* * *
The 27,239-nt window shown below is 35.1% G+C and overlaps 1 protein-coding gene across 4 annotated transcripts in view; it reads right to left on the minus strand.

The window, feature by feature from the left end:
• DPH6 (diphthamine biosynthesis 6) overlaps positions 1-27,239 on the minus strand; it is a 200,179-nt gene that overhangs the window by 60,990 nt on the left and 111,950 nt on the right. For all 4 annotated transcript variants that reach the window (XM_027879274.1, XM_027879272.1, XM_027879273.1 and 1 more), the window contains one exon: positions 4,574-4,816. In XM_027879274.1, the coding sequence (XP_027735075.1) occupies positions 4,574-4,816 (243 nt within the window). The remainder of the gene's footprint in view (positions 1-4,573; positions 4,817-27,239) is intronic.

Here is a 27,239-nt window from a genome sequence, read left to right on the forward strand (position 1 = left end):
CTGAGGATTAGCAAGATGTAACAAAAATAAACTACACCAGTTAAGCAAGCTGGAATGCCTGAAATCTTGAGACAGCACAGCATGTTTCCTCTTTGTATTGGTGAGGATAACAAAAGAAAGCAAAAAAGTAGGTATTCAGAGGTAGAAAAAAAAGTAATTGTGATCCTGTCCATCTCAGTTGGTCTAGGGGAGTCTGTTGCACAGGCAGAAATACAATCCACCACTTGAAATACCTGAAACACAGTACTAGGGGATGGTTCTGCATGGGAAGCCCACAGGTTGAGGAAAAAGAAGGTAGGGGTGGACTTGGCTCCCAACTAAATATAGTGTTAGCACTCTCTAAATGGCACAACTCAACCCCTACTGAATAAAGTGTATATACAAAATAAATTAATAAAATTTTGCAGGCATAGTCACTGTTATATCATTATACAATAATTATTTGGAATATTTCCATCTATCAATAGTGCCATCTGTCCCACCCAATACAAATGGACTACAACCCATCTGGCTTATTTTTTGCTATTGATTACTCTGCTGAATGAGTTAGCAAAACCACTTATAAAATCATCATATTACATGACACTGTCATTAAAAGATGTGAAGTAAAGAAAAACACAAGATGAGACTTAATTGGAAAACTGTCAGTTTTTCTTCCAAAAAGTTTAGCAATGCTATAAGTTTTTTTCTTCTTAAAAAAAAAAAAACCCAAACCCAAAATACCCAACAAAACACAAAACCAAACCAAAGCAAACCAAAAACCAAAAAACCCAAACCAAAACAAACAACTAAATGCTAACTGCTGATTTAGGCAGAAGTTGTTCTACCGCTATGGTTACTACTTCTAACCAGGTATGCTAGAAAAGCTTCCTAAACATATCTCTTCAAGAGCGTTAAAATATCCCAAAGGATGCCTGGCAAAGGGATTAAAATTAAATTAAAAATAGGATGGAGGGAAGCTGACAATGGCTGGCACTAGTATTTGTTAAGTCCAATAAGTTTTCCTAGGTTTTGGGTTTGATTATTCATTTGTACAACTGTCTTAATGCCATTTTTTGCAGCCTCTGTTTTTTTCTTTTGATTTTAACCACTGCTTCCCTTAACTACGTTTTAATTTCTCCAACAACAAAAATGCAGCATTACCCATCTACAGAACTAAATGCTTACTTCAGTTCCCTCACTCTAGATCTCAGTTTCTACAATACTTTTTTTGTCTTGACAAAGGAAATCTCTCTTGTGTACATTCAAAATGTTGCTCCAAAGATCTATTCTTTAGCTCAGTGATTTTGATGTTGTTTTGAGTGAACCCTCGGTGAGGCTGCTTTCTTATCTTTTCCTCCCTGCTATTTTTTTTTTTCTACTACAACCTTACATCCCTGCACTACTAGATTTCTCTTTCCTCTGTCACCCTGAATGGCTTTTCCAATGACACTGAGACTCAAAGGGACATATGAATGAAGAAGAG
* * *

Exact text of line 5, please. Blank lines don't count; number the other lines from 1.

CTGAGGATTAGCAAGATGTAACAAAAATAAACTACACCAGTTAAGCAAGCTGGAATGCCTGAAATCTTGAGACAGCACAGCATGTTTCCTCTTTGTATTGGTGAGGATAACAAAAGAAAGCAAAAAAGTAGGTATTCAGAGGTAGAAAAAAAAGTAATTGTGATCCTGTCCATCTCAGTTGGTCTAGGGGAGTCTGTTGCACAGGCAGAAATACAATCCACCACTTGAAATACCTGAAACACAGTACTAGGGGATGGTTCTGCATGGGAAGCCCACAGGTTGAGGAAAAAGAAGGTAGGGGTGGACTTGGCTCCCAACTAAATATAGTGTTAGCACTCTCTAAATGGCACAACTCAACCCCTACTGAATAAAGTGTATATACAAAATAAATTAATAAAATTTTGCAGGCATAGTCACTGTTATATCATTATACAATAATTATTTGGAATATTTCCATCTATCAATAGTGCCATCTGTCCCACCCAATACAAATGGACTACAACCCATCTGGCTTATTTTTTGCTATTGATTACTCTGCTGAATGAGTTAGCAAAACCACTTATAAAATCATCATATTACATGACACTGTCATTAAAAGATGTGAAGTAAAGAAAAACACAAGATGAGACTTAATTGGAAAACTGTCAGTTTTTCTTCCAAAAAGTTTAGCAATGCTATAAGTTTTTTTCTTCTTAAAAAAAAAAAAACCCAAACCCAAAATACCCAACAAAACACAAAACCAAACCAAAGCAAACCAAAAACCAAAAAACCCAAACCAAAACAAACAACTAAATGCTAACTGCTGATTTAGGCAGAAGTTGTTCTACCGCTATGGTTACTACTTCTAACCAGGTATGCTAGAAAAGCTTCCTAAACATATCTCTTCAAGAGCGTTAAAATATCCCAAAGGATGCCTGGCAAAGGGATTAAAATTAAATTAAAAATAGGATGGAGGGAAGCTGACAATGGCTGGCACTAGTATTTGTTAAGTCCAATAAGTTTTCCTAGGTTTTGGGTTTGATTATTCATTTGTACAACTGTCTTAATGCCATTTTTTGCAGCCTCTGTTTTTTTCTTTTGATTTTAACCACTGCTTCCCTTAACTACGTTTTAATTTCTCCAACAACAAAAATGCAGCATTACCCATCTACAGAACTAAATGCTTACTTCAGTTCCCTCACTCTAGATCTCAGTTTCTACAATACTTTTTTTGTCTTGACAAAGGAAATCTCTCTTGTGTACATTCAAAATGTTGCTCCAAAGATCTATTCTTTAGCTCAGTGATTTTGATGTTGTTTTGAGTGAACCCTCGGTGAGGCTGCTTTCTTATCTTTTCCTCCCTGCTATTTTTTTTTTTCTACTACAACCTTACATCCCTGCACTACTAGATTTCTCTTTCCTCTGTCACCCTGAATGGCTTTTCCAATGACACTGAGACTCAAAGGGACATATGAATGAAGAAGAG